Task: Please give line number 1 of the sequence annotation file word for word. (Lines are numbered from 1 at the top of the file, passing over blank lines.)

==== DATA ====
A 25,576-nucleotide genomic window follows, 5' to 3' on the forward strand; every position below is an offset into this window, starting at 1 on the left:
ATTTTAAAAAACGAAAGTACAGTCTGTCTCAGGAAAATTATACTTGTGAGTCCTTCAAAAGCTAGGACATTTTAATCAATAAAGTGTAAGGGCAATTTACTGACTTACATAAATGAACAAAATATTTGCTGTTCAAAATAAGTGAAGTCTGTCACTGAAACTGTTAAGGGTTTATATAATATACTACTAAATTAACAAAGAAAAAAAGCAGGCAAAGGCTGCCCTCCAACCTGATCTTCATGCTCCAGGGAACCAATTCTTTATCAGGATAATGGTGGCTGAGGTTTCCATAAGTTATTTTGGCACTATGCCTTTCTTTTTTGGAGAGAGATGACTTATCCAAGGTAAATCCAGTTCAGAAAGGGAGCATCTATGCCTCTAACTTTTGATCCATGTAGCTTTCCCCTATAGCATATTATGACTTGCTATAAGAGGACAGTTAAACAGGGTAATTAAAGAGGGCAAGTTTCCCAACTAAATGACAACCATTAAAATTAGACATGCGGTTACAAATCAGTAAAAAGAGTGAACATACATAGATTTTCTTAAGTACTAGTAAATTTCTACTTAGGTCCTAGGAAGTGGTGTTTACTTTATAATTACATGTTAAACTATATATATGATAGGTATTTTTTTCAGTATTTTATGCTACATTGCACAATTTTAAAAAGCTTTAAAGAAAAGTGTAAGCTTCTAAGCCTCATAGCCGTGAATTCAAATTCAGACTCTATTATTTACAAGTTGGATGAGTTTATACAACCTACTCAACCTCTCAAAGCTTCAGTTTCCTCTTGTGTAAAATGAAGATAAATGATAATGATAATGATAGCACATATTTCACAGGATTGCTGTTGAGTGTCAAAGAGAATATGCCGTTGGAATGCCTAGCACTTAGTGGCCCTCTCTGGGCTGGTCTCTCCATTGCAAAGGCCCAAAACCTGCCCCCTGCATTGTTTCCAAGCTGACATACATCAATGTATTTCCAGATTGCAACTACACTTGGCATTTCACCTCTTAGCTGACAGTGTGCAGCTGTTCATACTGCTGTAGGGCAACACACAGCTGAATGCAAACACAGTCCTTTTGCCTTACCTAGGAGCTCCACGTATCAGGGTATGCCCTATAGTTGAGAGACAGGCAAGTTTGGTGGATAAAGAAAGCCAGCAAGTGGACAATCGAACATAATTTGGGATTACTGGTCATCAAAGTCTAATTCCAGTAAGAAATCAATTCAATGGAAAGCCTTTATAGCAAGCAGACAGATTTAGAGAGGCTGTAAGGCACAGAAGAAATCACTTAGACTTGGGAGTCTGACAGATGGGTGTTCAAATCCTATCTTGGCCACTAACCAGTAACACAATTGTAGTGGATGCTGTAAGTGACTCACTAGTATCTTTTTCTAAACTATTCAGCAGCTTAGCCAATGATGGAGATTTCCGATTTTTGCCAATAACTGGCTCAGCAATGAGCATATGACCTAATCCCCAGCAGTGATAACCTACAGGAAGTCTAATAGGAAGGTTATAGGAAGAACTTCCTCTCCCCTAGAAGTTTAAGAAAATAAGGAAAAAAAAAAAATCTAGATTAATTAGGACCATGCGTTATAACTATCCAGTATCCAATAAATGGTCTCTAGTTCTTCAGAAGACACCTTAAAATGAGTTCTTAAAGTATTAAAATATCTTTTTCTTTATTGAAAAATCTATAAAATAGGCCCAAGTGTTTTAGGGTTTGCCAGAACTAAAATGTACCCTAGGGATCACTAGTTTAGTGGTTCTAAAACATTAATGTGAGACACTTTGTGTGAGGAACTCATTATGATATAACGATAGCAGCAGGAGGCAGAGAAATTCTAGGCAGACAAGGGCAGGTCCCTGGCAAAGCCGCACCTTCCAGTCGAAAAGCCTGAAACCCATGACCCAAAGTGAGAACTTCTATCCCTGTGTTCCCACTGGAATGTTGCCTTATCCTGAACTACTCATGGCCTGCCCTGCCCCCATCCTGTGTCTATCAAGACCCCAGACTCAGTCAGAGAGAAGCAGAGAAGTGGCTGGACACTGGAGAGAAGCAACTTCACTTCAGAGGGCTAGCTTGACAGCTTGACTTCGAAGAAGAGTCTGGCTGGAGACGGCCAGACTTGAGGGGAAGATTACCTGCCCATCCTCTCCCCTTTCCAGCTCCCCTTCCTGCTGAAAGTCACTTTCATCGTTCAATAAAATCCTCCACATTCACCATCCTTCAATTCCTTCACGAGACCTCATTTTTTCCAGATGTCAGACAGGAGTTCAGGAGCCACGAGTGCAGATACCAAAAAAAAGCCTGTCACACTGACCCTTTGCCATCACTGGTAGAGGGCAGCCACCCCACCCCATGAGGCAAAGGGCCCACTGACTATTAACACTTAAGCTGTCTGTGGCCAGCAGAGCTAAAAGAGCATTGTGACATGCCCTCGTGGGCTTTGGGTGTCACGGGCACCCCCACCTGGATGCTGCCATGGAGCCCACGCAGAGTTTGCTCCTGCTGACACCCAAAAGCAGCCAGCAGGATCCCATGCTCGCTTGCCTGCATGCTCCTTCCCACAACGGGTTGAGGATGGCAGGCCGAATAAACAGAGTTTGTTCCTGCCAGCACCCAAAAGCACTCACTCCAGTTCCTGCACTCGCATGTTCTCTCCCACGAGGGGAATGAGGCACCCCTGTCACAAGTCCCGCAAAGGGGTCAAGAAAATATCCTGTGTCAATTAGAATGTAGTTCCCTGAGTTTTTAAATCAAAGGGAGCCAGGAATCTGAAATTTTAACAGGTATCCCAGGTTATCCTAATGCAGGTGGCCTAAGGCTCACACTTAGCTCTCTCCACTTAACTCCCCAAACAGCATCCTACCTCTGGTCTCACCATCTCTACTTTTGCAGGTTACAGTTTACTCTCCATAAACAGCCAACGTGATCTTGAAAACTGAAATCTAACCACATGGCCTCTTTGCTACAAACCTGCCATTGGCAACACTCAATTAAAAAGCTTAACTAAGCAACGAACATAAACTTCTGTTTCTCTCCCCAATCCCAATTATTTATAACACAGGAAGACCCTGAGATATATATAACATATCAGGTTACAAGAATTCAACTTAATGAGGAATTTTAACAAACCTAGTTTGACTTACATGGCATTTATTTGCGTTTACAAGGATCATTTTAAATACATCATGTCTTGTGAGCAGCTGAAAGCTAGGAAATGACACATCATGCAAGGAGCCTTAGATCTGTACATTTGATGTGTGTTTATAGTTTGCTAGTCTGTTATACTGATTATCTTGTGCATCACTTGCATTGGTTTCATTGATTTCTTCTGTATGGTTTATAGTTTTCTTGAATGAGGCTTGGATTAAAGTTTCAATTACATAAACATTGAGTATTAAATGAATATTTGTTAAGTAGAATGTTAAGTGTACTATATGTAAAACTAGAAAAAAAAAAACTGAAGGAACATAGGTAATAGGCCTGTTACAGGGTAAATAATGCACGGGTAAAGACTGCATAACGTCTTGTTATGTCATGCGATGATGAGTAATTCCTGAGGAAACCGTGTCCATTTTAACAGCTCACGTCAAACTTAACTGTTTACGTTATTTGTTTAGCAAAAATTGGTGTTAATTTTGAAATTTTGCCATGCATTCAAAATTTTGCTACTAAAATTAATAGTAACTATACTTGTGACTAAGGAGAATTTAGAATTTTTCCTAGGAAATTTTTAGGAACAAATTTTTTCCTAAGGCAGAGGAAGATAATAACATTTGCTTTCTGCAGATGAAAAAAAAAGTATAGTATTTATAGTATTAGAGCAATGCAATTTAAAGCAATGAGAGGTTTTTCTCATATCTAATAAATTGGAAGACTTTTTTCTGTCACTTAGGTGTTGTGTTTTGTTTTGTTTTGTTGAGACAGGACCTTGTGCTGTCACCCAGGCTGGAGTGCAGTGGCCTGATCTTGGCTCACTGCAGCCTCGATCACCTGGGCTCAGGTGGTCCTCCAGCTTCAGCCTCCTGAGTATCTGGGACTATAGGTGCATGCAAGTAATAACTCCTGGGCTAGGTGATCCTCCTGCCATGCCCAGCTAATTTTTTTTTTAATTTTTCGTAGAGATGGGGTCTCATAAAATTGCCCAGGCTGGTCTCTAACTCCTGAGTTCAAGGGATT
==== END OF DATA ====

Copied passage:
A 25,576-nucleotide genomic window follows, 5' to 3' on the forward strand; every position below is an offset into this window, starting at 1 on the left: